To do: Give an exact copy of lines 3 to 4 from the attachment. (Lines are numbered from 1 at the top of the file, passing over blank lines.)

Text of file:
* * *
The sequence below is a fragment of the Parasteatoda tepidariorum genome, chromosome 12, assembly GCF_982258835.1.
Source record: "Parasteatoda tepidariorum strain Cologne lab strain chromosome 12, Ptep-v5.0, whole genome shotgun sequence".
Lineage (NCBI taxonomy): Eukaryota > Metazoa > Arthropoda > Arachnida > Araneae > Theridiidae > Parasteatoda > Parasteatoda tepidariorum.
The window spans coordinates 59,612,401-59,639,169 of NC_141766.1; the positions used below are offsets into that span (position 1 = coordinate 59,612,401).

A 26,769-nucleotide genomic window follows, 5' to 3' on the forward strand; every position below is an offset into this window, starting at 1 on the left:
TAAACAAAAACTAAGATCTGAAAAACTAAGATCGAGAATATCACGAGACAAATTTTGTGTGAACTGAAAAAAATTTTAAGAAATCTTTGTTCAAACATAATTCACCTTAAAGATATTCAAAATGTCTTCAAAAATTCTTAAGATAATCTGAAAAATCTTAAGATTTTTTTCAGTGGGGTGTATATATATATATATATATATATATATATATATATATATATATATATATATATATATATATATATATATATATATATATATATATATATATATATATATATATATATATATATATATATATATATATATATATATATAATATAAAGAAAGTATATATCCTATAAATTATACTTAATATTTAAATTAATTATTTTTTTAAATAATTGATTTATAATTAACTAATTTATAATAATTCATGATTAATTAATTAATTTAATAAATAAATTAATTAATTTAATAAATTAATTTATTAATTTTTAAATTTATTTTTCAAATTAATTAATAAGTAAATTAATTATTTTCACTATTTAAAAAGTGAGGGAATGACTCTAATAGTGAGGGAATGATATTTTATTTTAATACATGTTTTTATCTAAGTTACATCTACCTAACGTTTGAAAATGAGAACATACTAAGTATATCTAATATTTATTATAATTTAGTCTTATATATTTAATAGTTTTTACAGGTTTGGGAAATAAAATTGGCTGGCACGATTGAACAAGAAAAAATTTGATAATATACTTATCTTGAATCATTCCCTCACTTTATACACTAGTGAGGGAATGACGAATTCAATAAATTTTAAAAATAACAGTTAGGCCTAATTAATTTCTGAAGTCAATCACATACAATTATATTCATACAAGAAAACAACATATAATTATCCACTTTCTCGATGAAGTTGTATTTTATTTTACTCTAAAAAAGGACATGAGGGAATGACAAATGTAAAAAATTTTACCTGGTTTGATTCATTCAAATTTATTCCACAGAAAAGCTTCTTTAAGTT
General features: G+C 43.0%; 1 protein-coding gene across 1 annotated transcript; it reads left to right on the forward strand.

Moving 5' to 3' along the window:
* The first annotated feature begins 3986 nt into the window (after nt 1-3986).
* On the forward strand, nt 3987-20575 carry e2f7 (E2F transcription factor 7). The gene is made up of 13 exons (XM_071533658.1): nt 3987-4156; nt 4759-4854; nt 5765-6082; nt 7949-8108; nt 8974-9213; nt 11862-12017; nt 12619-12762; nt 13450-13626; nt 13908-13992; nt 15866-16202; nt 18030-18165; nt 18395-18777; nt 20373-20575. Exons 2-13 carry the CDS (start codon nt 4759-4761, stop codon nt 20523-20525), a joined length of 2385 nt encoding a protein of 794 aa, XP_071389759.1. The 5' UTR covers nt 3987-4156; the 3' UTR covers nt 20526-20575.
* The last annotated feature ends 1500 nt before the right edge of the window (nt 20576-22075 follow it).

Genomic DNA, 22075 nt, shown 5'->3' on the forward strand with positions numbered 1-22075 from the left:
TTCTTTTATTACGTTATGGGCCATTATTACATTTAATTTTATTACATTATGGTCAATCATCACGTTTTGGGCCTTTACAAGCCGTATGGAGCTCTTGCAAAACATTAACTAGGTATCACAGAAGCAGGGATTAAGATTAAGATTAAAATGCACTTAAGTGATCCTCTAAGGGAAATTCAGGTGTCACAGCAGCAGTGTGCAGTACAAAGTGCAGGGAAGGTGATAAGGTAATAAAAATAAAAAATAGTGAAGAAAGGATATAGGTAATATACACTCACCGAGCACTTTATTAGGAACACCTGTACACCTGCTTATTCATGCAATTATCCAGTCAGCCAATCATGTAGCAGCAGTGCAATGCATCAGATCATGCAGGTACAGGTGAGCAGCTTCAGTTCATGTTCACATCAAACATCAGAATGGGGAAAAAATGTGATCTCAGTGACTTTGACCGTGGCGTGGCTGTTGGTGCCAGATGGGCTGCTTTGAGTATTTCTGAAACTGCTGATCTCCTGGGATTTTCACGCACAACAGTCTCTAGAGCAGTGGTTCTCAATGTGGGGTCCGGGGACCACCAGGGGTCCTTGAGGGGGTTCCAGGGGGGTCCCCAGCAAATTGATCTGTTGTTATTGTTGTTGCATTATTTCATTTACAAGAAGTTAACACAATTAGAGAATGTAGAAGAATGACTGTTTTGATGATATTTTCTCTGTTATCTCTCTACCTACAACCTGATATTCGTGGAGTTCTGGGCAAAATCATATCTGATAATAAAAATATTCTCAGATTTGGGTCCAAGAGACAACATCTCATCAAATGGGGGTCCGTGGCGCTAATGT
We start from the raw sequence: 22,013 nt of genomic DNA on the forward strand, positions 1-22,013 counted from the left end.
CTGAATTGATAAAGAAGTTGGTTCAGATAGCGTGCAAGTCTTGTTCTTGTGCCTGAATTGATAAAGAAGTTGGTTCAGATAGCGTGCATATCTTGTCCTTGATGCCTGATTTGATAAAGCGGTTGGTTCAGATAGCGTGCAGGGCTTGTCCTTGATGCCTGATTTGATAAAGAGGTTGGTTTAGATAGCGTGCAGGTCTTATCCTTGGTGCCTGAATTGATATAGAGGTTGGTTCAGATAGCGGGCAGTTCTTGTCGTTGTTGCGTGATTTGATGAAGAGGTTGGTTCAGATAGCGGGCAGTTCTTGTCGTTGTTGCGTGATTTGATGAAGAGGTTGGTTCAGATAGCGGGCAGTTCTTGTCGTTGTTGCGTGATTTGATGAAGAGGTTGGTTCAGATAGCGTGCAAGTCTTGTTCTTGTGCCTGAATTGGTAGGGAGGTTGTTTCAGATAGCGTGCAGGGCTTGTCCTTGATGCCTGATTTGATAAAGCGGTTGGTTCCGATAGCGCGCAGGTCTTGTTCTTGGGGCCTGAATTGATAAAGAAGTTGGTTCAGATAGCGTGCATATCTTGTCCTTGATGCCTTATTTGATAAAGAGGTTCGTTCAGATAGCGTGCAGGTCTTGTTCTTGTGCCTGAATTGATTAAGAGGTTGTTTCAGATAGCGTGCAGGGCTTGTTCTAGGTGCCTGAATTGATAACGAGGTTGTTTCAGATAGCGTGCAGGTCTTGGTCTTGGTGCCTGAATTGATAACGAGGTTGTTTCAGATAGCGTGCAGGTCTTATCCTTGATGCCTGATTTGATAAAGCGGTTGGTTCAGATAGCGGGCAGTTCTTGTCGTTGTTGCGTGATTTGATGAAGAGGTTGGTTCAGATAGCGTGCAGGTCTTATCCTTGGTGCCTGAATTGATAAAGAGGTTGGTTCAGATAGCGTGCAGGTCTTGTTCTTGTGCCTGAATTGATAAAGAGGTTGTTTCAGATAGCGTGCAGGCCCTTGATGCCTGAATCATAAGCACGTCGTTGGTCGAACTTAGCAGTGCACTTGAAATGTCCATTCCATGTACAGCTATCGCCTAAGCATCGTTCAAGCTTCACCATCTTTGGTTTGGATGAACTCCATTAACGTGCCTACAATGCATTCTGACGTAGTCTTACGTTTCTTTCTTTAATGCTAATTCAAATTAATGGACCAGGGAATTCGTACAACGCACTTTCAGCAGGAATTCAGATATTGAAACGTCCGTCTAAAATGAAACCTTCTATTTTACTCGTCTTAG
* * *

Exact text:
Lineage (NCBI taxonomy): Eukaryota > Metazoa > Arthropoda > Arachnida > Araneae > Theridiidae > Parasteatoda > Parasteatoda tepidariorum.
The window spans coordinates 59,612,401-59,639,169 of NC_141766.1; the positions used below are offsets into that span (position 1 = coordinate 59,612,401).